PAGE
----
Root of licorice plant has several useful pharmacological properties such as anti-inflammatory, antiviral, antimicrobial and anticancer activities in addition to immunomodulatory, hepatoprotective and cardioprotective effects.[11] Sedighinia et al. stated that GG can be used for the treatment of various oral diseases (periodontal, endodontic and dental caries infection).[12] In the current study, minimal inhibitory concentration (MIC) of GG was 15% at 1:2 dilution, which was in consonance with other study. Wittschier et al. found that licorice has strong antiadhesive effects against Porphyromonas gingivalis,[13] prevents production of matrix metalloproteinase by host cells and is as useful as antibiotic like doxycycline.[14] Ahn et al., in their study, found that when glucose or sucrose concentration of 4 μg/ml and 16 μg/ml, respectively, was used, then the antibacterial activity (S. mutans) was strongest with licorice root extract.[15] The results of the present study were in accordance with other study where they found that licorice extracts inhibit the growth of cariogenic pathogens[16] and have good antibacterial activity.[12]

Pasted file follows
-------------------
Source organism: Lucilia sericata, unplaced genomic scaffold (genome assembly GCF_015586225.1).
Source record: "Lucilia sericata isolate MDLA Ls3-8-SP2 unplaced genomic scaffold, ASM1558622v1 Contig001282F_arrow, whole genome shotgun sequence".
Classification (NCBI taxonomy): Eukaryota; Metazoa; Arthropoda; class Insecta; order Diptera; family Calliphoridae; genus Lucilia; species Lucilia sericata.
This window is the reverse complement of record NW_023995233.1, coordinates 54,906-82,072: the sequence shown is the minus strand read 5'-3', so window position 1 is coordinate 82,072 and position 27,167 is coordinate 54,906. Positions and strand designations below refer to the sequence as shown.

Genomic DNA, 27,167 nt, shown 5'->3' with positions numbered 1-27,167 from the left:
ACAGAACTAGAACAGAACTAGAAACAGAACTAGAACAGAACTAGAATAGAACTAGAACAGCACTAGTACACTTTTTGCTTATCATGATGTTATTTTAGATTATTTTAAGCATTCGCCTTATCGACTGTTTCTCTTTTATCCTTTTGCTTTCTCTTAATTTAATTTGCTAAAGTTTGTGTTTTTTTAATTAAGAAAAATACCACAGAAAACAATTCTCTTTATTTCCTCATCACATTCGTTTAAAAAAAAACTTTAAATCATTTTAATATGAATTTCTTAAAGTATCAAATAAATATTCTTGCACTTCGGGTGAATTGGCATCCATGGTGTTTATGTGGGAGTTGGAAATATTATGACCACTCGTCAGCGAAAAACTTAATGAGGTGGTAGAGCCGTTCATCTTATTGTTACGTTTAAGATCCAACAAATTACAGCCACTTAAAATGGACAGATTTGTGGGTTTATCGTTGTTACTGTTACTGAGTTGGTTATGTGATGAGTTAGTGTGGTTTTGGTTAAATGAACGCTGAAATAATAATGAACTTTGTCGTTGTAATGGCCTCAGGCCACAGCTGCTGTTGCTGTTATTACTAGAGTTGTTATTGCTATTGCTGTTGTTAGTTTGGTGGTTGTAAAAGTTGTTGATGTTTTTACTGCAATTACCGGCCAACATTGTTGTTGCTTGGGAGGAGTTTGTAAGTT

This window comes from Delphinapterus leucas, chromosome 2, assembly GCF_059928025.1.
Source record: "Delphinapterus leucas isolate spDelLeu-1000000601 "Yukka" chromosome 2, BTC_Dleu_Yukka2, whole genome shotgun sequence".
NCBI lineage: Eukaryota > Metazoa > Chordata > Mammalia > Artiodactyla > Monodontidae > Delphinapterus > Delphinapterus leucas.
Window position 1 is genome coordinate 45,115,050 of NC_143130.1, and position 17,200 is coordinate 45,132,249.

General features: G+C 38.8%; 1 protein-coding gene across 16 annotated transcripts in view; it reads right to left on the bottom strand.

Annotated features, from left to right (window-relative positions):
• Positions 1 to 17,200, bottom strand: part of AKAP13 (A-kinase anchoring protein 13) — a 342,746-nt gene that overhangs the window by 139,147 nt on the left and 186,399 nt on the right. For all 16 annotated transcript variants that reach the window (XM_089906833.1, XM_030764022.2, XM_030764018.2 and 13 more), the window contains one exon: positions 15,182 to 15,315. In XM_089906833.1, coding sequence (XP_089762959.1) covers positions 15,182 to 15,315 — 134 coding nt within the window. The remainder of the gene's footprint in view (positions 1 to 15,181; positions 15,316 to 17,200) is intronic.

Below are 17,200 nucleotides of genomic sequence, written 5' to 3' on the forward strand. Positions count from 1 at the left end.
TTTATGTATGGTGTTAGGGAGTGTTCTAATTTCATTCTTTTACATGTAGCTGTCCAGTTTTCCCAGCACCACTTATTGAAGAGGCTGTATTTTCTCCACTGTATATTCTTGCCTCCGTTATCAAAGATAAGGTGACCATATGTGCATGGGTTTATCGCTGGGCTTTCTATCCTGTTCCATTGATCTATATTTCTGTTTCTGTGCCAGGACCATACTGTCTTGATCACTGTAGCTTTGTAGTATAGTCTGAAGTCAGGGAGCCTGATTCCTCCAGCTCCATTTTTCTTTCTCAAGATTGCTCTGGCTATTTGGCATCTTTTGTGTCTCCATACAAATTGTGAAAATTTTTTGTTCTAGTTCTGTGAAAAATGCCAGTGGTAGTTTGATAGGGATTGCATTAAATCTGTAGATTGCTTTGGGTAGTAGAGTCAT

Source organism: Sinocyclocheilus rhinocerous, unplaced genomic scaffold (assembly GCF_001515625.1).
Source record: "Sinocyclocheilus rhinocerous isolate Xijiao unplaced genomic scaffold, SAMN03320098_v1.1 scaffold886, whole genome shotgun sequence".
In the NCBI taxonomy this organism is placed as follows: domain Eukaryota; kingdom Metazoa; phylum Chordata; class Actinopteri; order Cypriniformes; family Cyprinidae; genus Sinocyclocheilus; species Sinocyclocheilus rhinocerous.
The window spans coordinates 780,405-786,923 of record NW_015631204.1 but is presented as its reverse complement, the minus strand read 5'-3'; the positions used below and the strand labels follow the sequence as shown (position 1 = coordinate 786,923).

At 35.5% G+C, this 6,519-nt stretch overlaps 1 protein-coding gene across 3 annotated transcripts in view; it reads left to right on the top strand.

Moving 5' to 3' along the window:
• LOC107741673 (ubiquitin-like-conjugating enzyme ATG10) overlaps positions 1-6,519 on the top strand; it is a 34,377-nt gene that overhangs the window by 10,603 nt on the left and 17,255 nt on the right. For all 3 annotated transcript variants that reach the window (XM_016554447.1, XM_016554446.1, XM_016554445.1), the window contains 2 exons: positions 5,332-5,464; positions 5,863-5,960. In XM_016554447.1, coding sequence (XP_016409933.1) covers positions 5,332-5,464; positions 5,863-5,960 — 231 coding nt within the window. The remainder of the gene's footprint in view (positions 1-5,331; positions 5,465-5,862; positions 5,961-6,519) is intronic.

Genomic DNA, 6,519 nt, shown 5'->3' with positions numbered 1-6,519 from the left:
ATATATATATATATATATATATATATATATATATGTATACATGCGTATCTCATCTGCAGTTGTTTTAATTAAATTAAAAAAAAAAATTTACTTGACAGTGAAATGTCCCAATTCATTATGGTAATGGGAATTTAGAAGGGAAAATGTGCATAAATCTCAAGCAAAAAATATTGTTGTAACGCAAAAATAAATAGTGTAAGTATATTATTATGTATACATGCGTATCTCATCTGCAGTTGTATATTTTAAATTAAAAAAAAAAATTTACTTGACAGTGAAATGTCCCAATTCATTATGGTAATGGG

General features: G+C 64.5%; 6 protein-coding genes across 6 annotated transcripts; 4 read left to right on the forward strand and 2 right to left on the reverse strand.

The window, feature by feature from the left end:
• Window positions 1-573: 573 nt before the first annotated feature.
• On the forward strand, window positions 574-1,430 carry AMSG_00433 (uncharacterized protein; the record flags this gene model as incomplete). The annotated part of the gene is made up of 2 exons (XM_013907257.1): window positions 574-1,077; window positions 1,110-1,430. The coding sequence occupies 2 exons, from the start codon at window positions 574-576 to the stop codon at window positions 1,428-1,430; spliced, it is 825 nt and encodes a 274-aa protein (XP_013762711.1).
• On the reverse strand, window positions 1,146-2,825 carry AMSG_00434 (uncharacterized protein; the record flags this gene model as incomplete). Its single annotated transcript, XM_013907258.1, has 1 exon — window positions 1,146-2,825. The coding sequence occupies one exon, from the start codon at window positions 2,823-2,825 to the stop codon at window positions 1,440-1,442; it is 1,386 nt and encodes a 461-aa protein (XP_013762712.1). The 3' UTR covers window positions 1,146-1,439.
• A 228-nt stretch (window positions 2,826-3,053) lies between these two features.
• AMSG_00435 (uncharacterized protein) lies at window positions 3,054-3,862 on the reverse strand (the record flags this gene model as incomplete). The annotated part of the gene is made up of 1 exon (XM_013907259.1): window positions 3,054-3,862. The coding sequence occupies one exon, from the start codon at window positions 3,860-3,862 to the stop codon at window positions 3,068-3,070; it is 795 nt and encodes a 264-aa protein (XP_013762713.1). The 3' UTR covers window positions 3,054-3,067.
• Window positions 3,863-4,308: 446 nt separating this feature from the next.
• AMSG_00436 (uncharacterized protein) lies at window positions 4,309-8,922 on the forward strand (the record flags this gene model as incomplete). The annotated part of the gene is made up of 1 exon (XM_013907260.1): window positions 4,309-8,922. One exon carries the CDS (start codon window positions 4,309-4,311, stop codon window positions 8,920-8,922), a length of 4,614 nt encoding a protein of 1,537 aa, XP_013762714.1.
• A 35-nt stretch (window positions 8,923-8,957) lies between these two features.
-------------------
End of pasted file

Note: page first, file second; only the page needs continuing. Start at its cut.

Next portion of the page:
Parts of TC have been used for the prevention and cure of diseases. Tannic acid, gallic acid and chebulic acid are the major constituents of the ripe fruit of TC. The amount of tannic acid in the aqueous extract of TC is 13%. Tannic acid is bacteriostatic or bactericidal to some Gram-positive and Gram-negative pathogens.[17] The extract of TC prevents plaque formation on the surface of tooth by inhibiting sucrose-induced adherence and glucan-induced aggregation, two processes which foster the colonization of S. mutans on the surface of tooth. Tannic acid can be well adsorbed to the hydroxyapatite of the tooth or to the salivary mucins; alternatively, it can bound to the anionic groups on the surface of bacterial cells, which resulted in protein denaturation and ultimately bacterial cell death.[10]

In this study, both the extracts inhibited the adherence of bacteria on smooth glass surface. It was also found that as the concentration of extract increased, the adherence of bacteria on glass surface decreased. The antiadherence property of both the extracts can be attributed to the presence of phytochemicals in plants such as alkaloids, tannins, essential oils and flavonoids. It also exhibits anticariogenic property through various modes of action, involving bactericidal effects on oral bacteria, prevention of adherence of bacteria to the tooth surfaces, inhibition of glucan production and inhibition of amylases.[18] Glabridine, one of the important substances in GG, is active against Gram-positive strains then Gram-negative strains. In addition, the presence of glycyrrhizin, glycyrrhetinic acid, flavonoids, asparagine, isoflavonoids and chalcones in GG further improves its antiadhesive and antimicrobial properties.[19]